The Arbor District includes what was once the southwest quarter of the town: the original plat, the outlots, and early additions to the town.
The City went through several phases of development: The original town was platted in 1852, bisected by the Illinois Central Rail Road, which was completed through Carbondale in 1854. The developers, Daniel Harmon Brush, John Asgill Conner, and Dr. William Richart, had bought 360 acres of land along the right-of-way, on the road between Murphysboro, the Jackson County seat to the west, and Marion, the Williamson County seat, to the east.. They laid out business blocks on both sides of the rail line and small residential blocks flanking them.
For a history of the railroad, see the History of Downtown Carbondale, compiled for the Downtown master plan Advisory Committee
By 1876, when the above map appeared in the Jackson County History (Warner & Beers, Chicago, Atlas of Illinois) the town had expanded east to Wall Street, west toward Poplar Street, although that street has not yet been built, south to Mill Street, and north as far as Sycamore, although that street also had not been built. The southwest quadrant -- now the eastern part of the Arbor District, was the most densely developed, although at least two homes had been built along Walnut street west of the above boundaries.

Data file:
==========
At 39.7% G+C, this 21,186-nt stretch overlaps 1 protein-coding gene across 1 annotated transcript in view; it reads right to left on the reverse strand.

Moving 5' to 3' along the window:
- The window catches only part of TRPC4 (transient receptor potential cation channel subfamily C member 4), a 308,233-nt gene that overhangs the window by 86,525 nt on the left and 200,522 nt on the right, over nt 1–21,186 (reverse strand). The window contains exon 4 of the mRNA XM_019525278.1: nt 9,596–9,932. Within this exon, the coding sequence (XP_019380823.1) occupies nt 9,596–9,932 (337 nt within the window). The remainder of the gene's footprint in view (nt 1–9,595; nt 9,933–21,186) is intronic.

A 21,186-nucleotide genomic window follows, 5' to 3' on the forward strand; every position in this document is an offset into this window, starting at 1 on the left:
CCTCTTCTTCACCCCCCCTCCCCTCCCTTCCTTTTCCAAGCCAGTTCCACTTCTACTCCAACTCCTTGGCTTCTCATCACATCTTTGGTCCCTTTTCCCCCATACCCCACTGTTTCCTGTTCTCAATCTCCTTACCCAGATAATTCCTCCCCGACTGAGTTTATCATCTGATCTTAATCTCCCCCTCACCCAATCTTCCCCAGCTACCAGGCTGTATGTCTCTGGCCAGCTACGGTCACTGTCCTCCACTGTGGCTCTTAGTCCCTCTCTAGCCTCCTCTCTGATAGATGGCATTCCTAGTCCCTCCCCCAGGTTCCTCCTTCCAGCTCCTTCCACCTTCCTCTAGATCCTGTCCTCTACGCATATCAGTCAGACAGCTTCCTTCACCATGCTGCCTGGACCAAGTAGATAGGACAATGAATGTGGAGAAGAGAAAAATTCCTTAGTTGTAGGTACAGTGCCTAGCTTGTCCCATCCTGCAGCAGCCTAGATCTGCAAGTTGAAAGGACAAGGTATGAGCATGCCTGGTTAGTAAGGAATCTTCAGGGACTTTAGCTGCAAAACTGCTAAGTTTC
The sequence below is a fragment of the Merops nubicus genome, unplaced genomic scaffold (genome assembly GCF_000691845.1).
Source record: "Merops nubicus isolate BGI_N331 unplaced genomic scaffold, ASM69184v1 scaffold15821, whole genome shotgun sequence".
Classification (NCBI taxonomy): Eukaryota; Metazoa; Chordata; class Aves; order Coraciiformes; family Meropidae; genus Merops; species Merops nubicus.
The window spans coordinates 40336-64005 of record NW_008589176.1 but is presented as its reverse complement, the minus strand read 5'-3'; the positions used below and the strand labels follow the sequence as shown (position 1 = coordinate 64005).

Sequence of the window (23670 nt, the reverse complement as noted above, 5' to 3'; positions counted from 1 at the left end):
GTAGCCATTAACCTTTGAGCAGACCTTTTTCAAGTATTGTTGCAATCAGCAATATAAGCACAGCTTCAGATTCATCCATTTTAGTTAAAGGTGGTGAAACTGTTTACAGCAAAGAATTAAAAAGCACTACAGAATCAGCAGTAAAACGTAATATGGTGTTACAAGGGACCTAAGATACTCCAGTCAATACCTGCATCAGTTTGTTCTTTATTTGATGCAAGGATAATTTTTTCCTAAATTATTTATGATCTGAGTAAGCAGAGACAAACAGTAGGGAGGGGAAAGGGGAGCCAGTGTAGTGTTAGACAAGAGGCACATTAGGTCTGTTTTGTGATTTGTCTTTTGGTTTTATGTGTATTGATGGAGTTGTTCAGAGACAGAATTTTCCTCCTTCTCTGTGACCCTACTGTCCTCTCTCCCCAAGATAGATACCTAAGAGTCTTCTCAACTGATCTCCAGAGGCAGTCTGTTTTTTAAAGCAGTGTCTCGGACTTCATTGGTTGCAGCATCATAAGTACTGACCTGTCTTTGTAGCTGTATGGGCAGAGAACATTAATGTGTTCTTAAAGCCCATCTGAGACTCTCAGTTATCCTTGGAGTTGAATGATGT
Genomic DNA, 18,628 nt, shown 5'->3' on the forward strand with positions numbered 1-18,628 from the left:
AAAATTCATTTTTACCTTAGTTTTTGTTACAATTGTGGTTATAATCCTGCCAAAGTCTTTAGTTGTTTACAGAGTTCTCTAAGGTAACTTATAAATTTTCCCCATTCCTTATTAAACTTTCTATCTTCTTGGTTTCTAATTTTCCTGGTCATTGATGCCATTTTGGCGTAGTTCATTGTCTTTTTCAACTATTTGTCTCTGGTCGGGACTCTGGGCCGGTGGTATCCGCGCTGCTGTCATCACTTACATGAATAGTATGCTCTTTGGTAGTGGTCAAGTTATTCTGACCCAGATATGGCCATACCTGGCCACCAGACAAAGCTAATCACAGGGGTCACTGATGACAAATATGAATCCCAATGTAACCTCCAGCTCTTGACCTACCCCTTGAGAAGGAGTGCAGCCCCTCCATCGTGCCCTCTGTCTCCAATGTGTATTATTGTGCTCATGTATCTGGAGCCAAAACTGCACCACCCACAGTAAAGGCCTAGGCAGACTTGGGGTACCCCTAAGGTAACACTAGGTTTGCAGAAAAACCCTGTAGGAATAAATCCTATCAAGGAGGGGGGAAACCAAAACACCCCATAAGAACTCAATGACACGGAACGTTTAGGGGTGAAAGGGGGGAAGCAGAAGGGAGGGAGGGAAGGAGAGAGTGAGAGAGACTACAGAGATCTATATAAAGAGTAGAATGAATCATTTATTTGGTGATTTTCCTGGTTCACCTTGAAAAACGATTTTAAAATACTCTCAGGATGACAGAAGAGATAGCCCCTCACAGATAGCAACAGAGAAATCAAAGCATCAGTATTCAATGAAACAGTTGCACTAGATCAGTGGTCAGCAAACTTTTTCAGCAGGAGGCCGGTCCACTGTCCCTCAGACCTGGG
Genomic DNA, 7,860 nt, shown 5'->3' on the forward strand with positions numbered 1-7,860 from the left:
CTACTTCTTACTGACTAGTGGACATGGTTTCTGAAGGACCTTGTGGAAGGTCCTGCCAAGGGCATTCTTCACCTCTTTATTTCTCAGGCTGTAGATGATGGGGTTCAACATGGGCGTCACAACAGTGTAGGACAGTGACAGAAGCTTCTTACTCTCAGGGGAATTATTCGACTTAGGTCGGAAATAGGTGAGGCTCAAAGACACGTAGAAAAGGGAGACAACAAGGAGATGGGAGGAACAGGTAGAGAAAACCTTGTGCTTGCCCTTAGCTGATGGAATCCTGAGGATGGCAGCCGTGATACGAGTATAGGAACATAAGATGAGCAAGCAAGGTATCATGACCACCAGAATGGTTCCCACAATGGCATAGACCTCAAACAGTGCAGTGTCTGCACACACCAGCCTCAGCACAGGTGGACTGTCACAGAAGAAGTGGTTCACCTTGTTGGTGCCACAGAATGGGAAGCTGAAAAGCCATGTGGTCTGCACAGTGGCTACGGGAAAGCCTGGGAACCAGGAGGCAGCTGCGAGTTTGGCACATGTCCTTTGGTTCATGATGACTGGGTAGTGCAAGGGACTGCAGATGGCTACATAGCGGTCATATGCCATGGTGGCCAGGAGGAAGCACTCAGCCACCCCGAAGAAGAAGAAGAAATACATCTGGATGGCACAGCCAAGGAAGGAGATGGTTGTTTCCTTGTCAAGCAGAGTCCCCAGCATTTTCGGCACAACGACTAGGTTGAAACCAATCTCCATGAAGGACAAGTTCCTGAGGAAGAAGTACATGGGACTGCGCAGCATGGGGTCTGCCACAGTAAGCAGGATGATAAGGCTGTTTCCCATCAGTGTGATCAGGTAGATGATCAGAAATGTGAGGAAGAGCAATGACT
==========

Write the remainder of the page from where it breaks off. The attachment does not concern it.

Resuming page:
Around the end of the 19th century the ICRR established its district headquarters in Carbondale. This brought steady growth, with related manufacturing like the tie plant on the northeast side. The city expanded in all directions. To be continued...